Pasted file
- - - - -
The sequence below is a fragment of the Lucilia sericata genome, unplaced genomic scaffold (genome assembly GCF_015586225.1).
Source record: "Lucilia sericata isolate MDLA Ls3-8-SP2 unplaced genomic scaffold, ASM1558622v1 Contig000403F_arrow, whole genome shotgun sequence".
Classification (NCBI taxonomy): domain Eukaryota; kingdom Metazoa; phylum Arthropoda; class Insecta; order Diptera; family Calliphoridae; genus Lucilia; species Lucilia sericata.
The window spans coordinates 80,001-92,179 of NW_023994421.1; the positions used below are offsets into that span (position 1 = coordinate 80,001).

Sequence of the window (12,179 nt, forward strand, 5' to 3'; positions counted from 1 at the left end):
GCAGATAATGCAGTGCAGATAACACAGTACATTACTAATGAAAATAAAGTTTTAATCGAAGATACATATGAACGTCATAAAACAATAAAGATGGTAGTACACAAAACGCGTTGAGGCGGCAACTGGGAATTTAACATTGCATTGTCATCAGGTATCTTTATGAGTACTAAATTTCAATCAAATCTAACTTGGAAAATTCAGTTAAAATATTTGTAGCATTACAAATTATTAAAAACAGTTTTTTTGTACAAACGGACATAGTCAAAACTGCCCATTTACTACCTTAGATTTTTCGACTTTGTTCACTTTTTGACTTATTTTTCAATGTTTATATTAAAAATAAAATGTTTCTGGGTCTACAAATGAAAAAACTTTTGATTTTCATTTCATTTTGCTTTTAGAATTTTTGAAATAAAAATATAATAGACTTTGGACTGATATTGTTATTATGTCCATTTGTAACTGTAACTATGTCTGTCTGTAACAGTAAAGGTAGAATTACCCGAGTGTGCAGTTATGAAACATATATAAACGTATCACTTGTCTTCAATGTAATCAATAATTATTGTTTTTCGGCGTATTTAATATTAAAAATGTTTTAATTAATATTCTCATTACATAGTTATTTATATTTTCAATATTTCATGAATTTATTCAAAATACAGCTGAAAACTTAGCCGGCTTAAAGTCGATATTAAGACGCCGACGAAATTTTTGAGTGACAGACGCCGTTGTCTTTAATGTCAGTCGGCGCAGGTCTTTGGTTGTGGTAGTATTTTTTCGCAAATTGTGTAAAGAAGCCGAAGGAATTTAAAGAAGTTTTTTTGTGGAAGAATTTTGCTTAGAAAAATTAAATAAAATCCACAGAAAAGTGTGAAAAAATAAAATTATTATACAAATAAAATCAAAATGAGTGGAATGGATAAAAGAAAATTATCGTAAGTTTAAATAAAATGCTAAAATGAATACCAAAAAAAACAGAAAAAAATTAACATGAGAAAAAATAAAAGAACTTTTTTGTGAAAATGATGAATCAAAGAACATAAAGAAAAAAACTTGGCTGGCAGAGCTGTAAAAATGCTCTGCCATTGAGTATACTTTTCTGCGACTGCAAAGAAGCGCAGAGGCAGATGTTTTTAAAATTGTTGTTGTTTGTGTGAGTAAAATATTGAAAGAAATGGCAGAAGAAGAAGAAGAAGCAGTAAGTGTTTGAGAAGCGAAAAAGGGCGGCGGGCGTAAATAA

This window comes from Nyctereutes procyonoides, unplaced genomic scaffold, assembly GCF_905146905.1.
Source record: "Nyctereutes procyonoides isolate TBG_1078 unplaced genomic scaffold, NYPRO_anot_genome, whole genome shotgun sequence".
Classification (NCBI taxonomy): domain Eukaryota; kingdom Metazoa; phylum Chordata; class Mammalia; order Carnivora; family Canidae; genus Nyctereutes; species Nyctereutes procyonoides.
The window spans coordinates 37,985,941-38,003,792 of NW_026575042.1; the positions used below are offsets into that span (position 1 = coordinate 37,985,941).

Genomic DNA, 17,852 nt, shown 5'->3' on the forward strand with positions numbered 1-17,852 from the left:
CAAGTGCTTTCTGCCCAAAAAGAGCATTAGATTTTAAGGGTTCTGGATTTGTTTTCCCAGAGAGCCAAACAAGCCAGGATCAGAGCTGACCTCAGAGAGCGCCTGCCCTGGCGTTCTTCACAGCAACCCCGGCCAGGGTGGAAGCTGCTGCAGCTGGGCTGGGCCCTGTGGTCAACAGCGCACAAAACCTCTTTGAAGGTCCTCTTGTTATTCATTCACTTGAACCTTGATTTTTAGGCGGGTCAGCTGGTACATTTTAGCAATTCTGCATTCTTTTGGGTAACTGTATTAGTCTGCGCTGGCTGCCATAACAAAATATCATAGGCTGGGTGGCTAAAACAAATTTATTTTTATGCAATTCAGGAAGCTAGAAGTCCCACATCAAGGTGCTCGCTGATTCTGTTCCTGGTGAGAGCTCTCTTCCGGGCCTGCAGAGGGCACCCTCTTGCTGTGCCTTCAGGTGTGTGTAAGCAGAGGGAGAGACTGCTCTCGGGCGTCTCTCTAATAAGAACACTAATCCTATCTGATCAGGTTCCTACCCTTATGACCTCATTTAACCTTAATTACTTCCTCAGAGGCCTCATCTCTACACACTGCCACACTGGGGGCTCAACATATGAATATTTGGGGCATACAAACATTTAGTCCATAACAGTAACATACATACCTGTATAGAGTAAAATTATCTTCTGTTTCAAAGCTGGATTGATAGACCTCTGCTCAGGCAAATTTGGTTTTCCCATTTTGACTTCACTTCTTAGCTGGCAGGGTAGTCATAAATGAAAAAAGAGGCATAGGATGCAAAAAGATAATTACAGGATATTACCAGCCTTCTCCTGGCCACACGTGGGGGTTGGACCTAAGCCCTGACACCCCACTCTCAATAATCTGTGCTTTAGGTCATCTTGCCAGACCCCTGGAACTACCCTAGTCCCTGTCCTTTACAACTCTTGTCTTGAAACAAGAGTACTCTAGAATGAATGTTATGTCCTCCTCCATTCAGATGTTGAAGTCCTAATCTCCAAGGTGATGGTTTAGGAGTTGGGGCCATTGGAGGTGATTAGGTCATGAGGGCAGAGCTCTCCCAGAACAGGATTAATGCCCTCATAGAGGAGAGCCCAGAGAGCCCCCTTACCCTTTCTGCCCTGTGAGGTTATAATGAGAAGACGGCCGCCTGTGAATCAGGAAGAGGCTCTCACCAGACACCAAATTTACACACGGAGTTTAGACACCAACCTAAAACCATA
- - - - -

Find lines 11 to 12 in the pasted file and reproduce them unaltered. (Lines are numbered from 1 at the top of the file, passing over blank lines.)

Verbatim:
Genomic DNA, 17,852 nt, shown 5'->3' on the forward strand with positions numbered 1-17,852 from the left:
CAAGTGCTTTCTGCCCAAAAAGAGCATTAGATTTTAAGGGTTCTGGATTTGTTTTCCCAGAGAGCCAAACAAGCCAGGATCAGAGCTGACCTCAGAGAGCGCCTGCCCTGGCGTTCTTCACAGCAACCCCGGCCAGGGTGGAAGCTGCTGCAGCTGGGCTGGGCCCTGTGGTCAACAGCGCACAAAACCTCTTTGAAGGTCCTCTTGTTATTCATTCACTTGAACCTTGATTTTTAGGCGGGTCAGCTGGTACATTTTAGCAATTCTGCATTCTTTTGGGTAACTGTATTAGTCTGCGCTGGCTGCCATAACAAAATATCATAGGCTGGGTGGCTAAAACAAATTTATTTTTATGCAATTCAGGAAGCTAGAAGTCCCACATCAAGGTGCTCGCTGATTCTGTTCCTGGTGAGAGCTCTCTTCCGGGCCTGCAGAGGGCACCCTCTTGCTGTGCCTTCAGGTGTGTGTAAGCAGAGGGAGAGACTGCTCTCGGGCGTCTCTCTAATAAGAACACTAATCCTATCTGATCAGGTTCCTACCCTTATGACCTCATTTAACCTTAATTACTTCCTCAGAGGCCTCATCTCTACACACTGCCACACTGGGGGCTCAACATATGAATATTTGGGGCATACAAACATTTAGTCCATAACAGTAACATACATACCTGTATAGAGTAAAATTATCTTCTGTTTCAAAGCTGGATTGATAGACCTCTGCTCAGGCAAATTTGGTTTTCCCATTTTGACTTCACTTCTTAGCTGGCAGGGTAGTCATAAATGAAAAAAGAGGCATAGGATGCAAAAAGATAATTACAGGATATTACCAGCCTTCTCCTGGCCACACGTGGGGGTTGGACCTAAGCCCTGACACCCCACTCTCAATAATCTGTGCTTTAGGTCATCTTGCCAGACCCCTGGAACTACCCTAGTCCCTGTCCTTTACAACTCTTGTCTTGAAACAAGAGTACTCTAGAATGAATGTTATGTCCTCCTCCATTCAGATGTTGAAGTCCTAATCTCCAAGGTGATGGTTTAGGAGTTGGGGCCATTGGAGGTGATTAGGTCATGAGGGCAGAGCTCTCCCAGAACAGGATTAATGCCCTCATAGAGGAGAGCCCAGAGAGCCCCCTTACCCTTTCTGCCCTGTGAGGTTATAATGAGAAGACGGCCGCCTGTGAATCAGGAAGAGGCTCTCACCAGACACCAAATTTACACACGGAGTTTAGACACCAACCTAAAACCATA